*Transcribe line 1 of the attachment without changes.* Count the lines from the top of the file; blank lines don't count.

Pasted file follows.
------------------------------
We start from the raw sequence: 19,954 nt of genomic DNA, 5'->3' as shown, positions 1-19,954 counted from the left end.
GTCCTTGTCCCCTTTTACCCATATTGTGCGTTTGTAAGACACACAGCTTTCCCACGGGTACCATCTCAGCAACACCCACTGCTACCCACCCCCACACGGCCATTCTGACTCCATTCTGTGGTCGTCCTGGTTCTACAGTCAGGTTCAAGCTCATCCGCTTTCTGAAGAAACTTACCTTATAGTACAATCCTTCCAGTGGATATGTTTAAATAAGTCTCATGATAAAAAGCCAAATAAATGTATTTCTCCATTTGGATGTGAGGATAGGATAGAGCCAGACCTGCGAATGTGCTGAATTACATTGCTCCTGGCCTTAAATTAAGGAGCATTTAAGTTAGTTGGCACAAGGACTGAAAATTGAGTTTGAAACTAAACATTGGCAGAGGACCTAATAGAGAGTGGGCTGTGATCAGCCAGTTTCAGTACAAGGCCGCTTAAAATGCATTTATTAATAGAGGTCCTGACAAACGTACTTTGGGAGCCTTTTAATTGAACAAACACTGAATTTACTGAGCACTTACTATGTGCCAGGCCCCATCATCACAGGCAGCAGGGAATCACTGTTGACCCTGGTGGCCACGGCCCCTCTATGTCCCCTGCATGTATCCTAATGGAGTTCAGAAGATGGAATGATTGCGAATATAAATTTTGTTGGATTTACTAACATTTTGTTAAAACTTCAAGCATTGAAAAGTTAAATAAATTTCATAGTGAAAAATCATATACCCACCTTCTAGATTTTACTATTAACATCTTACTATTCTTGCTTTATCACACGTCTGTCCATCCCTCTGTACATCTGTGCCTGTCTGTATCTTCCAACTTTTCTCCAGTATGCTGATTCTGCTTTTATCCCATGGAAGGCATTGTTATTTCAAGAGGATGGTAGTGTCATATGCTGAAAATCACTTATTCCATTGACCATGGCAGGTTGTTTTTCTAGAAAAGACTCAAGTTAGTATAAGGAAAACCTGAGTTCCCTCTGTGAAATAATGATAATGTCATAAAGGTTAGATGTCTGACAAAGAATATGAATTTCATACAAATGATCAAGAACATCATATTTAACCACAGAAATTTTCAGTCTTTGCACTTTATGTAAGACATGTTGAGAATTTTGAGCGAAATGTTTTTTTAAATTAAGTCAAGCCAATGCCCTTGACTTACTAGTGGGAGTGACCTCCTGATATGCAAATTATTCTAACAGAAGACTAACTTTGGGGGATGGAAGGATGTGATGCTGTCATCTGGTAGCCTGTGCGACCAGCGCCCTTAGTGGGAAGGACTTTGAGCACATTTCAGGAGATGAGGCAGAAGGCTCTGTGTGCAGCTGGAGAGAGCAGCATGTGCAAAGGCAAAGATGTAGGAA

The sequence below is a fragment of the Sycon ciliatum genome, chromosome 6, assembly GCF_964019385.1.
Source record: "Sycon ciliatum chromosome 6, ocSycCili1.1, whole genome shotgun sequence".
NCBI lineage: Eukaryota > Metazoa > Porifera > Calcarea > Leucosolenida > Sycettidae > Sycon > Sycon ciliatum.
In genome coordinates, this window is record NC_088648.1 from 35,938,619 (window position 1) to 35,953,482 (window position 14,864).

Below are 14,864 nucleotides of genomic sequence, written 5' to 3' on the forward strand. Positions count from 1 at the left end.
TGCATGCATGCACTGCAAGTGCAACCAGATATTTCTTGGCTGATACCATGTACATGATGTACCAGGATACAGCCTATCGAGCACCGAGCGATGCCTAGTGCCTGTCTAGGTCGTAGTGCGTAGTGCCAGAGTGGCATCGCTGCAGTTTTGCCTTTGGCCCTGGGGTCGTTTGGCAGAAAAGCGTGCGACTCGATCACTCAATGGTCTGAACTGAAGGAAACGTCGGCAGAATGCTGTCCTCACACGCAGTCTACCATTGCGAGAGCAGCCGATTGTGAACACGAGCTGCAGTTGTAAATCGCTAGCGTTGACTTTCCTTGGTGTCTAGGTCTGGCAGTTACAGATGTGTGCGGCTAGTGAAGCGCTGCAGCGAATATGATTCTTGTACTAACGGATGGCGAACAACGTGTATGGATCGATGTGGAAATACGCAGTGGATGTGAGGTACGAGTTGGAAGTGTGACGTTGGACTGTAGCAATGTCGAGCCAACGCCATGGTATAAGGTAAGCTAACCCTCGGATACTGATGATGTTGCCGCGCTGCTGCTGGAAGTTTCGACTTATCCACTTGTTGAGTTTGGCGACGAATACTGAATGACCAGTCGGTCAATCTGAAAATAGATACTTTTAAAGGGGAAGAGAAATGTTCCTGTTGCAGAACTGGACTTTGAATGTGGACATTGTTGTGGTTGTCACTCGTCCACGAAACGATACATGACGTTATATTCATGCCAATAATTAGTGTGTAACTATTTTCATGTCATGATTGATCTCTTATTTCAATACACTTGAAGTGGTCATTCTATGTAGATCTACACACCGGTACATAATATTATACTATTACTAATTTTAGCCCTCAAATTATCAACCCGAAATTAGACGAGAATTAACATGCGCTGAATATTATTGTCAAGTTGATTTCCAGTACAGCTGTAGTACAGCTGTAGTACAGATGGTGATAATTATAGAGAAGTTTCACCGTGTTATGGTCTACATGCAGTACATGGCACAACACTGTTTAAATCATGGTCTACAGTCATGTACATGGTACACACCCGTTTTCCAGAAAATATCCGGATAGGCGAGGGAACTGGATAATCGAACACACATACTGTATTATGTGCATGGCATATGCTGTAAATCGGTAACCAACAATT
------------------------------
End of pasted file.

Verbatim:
We start from the raw sequence: 19,954 nt of genomic DNA, 5'->3' as shown, positions 1-19,954 counted from the left end.